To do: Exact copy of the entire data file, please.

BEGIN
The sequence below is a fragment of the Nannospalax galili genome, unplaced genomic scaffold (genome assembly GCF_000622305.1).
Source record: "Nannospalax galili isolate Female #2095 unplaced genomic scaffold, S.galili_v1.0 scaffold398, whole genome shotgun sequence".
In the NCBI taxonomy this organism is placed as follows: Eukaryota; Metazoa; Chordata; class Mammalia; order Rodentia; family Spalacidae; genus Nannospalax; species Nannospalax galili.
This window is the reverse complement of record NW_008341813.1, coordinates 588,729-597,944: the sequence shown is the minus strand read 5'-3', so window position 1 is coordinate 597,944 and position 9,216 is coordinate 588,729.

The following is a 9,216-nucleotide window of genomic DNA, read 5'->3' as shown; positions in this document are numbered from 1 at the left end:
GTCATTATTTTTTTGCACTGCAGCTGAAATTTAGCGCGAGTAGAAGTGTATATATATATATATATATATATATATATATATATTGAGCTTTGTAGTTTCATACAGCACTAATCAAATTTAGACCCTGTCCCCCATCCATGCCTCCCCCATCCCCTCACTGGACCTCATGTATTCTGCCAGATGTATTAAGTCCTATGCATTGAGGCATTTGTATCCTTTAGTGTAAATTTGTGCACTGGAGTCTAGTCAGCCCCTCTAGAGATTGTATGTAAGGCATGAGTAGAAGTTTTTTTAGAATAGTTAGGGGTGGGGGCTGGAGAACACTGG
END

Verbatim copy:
The sequence below is a fragment of the Nannospalax galili genome, unplaced genomic scaffold (genome assembly GCF_000622305.1).
Source record: "Nannospalax galili isolate Female #2095 unplaced genomic scaffold, S.galili_v1.0 scaffold398, whole genome shotgun sequence".
In the NCBI taxonomy this organism is placed as follows: Eukaryota; Metazoa; Chordata; class Mammalia; order Rodentia; family Spalacidae; genus Nannospalax; species Nannospalax galili.
This window is the reverse complement of record NW_008341813.1, coordinates 588,729-597,944: the sequence shown is the minus strand read 5'-3', so window position 1 is coordinate 597,944 and position 9,216 is coordinate 588,729.

The following is a 9,216-nucleotide window of genomic DNA, read 5'->3' as shown; positions in this document are numbered from 1 at the left end:
GTCATTATTTTTTTGCACTGCAGCTGAAATTTAGCGCGAGTAGAAGTGTATATATATATATATATATATATATATATATATATTGAGCTTTGTAGTTTCATACAGCACTAATCAAATTTAGACCCTGTCCCCCATCCATGCCTCCCCCATCCCCTCACTGGACCTCATGTATTCTGCCAGATGTATTAAGTCCTATGCATTGAGGCATTTGTATCCTTTAGTGTAAATTTGTGCACTGGAGTCTAGTCAGCCCCTCTAGAGATTGTATGTAAGGCATGAGTAGAAGTTTTTTTAGAATAGTTAGGGGTGGGGGCTGGAGAACACTGG